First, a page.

A new study shows that brain responses to unfairness during economic decision-making can predict current and future depression indices. Neural response patterns in the amygdala related to inequity tracked indices of depression, particularly for prosocial individuals who tend to be most self-sacrificing.

    • Megan E. Speer
    •  & Mauricio R. Delgado
  • Letter |

    Cao et al. demonstrate that people systematically rely on social base rates when making judgements about individuals, even when these base rates are statistically irrelevant. The authors show that multiple remedies are required to eliminate this bias of base rate intrusion.

    • Jack Cao
    • , Max Kleiman-Weiner
    •  & Mahzarin R. Banaji
  • Article |

    Pedroni et al. show that risk preferences vary across behavioural elicitation methods, challenging the view that risk preferences can be consistently captured by a single method.

    • Andreas Pedroni
    • , Renato Frey
    • , Adrian Bruhin
    • , Gilles Dutilh
    • , Ralph Hertwig
    •  & Jörg Rieskamp
  • News and Views |

    It is easier to make sense of the visual environment if we know where to look. Eye movement measurements show just how quickly we can find the informative parts of a scene, even when we do not know what to expect.

    • Kyle R. Cave
  • Article |

    Using behavioural experiments and computational modelling, Navajas and colleagues provide a systematic characterization of individual differences in human confidence.

    • Joaquin Navajas
    • , Chandni Hindocha
    • , Hebah Foda
    • , Mehdi Keramati
    • , Peter E. Latham
    •  & Bahador Bahrami
  • News and Views |

    A quasi-experimental study of the generalized enforcement of low-level violations in New York City finds that proactive policing increases crime. This finding suggests the importance of taking a careful look at aggressive enforcement approaches used by police to reduce crime as they may be causing harm in urban communities.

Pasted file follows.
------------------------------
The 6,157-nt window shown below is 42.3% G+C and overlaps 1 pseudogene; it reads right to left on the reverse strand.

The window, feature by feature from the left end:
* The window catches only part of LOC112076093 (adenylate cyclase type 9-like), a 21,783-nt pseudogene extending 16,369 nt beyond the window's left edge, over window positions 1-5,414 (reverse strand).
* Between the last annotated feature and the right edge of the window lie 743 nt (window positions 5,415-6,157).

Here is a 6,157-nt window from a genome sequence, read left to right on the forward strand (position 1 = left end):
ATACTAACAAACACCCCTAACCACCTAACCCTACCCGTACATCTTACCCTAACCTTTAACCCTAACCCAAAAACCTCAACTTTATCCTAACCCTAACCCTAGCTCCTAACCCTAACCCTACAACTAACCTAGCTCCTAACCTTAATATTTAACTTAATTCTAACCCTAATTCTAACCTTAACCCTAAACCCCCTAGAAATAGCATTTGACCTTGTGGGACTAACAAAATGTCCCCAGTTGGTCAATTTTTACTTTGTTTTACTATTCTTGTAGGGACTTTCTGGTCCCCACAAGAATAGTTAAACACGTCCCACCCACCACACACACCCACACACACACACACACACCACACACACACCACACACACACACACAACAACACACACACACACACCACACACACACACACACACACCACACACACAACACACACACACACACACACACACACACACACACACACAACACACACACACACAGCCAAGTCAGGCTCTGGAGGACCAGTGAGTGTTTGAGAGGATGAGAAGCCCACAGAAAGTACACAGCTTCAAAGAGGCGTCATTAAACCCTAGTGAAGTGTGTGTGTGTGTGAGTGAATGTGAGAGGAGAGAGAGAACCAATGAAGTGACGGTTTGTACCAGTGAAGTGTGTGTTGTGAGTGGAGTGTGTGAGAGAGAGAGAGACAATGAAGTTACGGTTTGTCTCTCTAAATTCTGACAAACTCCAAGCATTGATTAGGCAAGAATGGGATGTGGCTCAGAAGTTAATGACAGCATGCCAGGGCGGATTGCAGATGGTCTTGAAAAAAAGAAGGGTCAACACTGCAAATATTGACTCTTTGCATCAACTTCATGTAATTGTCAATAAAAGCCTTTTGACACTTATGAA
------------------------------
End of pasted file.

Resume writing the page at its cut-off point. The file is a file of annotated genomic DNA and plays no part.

• David Weisburd
  • Letter |

    Using the 2014 New York Police Department slowdown as a natural experiment, the authors show that civilian complaints of major crime decreased during and after reductions in proactive policing, which challenges existing research on the topic.

    • Christopher M. Sullivan
    •  & Zachary P. O’Keeffe
  • Comment |

    Introduction of genetic evidence of a predisposition to violent or impulsive behaviour is on the rise in criminal trials. However, a panoply of data suggests that such evidence is ineffective at reducing judgements of culpability and punishment, and therefore its use in the legal process is likely to diminish.

    • Nicholas Scurich
    •  & Paul S. Appelbaum
  • Comment |

    Moral outrage is an ancient emotion that is now widespread on digital media and online social networks. How might these new technologies change the expression of moral outrage and its social consequences?

    • M. J. Crockett
  • Perspective |

    Friederici et al. outline a view of the neural organization of language that is compatible with a description of language as a biologically determined computational mechanism that yields an infinite number of hierarchically structured expressions.

    • Angela D. Friederici
    • , Noam Chomsky
    • , Robert C. Berwick
    • , Andrea Moro
    •  & Johan J. Bolhuis